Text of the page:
Should you #ApplySmart?

Given the COVID-19 pandemic, the Association of Pediatric Program Directors (APPD), the Association of Medical School Pediatric Department Chairs (AMSPDC), and the Council on Medical Student Education in Pediatrics (COMSEP) put out a joint statement addressing how the 2020-2021 application cycle would be different. In addition, they outlined cursory guidelines for how applicants to pediatric residencies this year should proceed.

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While generally helpful, one statement in the announcement has generated much discussion amongst applicants: “Finally, a strong plea: Please do not apply to more than 15 programs unless you have had some academic difficulty, are couples-matching, or are advised to by your pediatric medical school leadership. We want to ensure that applicants get a holistic review, but this will be difficult to do if programs are flooded by applications.” This statement is based on data from the APPD, though the AAMC’s data on this topic contradicts it. The APPD cites a student with a Step 1 score from 216-234 a 99% chance of matching if they rank 10 programs. The AAMC’s data on the other hand only gives an applicant an 85% chance of matching if they apply to 15 programs.

Stemming from this, FuturePedsRes has initiated a campaign, #ApplySmart, to disseminate these national pediatric recommendations and encourage applicants to follow them. Many applicants to pediatric residencies have taken to Twitter to announce their pledge to apply to 15 programs. These efforts are noble and represent a good initial attempt at addressing some of the broader issues that exist for applying to residency. Still, the pediatrics applicant this year needs to be well-informed of the potential implications of such recommendations.

The #ApplySmart initiative sets up a Prisoner’s dilemma. For the hundreds of pediatric residency applicants as a whole, it is collectively beneficial to the group that each person only apply to 15 programs. However, to any one individual, it is to their benefit to apply to as many programs as they would like to. Guidelines as set forth by the pediatrics national governing bodies favor the individual over the entire pool of applicants, particularly when an individual is defecting from the ‘rules of the game’.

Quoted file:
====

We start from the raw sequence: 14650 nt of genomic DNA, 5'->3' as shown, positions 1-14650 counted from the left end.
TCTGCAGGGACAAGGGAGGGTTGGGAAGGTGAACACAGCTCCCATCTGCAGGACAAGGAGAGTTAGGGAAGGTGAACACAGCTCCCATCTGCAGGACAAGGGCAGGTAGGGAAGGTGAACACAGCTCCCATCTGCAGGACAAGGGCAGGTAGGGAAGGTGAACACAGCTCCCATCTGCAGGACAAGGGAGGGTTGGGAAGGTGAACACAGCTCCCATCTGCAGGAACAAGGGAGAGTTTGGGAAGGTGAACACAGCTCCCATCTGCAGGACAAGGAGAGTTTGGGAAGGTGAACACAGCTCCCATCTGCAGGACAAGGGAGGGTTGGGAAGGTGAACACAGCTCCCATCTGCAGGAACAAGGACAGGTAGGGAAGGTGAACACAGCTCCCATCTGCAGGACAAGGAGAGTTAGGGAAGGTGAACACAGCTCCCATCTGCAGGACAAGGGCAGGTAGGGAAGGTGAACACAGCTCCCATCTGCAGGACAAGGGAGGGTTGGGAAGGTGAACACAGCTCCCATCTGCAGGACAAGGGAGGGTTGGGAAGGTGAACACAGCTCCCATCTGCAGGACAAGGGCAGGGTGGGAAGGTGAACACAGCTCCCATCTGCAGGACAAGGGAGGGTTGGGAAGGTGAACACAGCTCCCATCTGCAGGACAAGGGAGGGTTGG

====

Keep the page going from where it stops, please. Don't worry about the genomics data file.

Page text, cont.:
“Discuss it with advisors, mentors, family, and friends, but ultimately do what is best for you.”

Dr. Carter J. Boyd, Founder, Med Student Edge

There will likely many people who follow through with only applying to 15 programs. There also will likely be many people who do not follow the recommendations. This introduces the troublesome philosophical/psychological aspect of the application process in a situation where the guidelines are not enforceable. Are you comfortable with your chances of matching if you apply to just 15 programs? What if other applicants don’t follow the guidelines and apply to more places? Will this reduce your chances of getting interviews and matching?

I personally would not be comfortable only applying to 15 programs knowing my chances of matching were only 85%. This is why your decision on how many programs to apply to should be based on more factors than just a national recommendation. Important factors to consider include:

  • the competitiveness of your application
  • the competitiveness of the program
  • geographical considerations
  • size of the residency class
  • couples or military match

An applicant this year to pediatrics (or any specialty) should be aware of the scarcity of time and interviews when deciding on how many programs to apply to. Still, the number of programs that you decide to apply to is a personal choice, and you have to make the best decision for yourself given a multitude of factors. When deciding, take a comprehensive approach. Discuss it with advisors, mentors, family, and friends, but ultimately do what is best for you.

How many programs are you planning on applying to? Do you agree with or disagree with the suggestions put forth by the pediatric societies?

Back to more residency application resources.

Carter J. Boyd, MD, MBA
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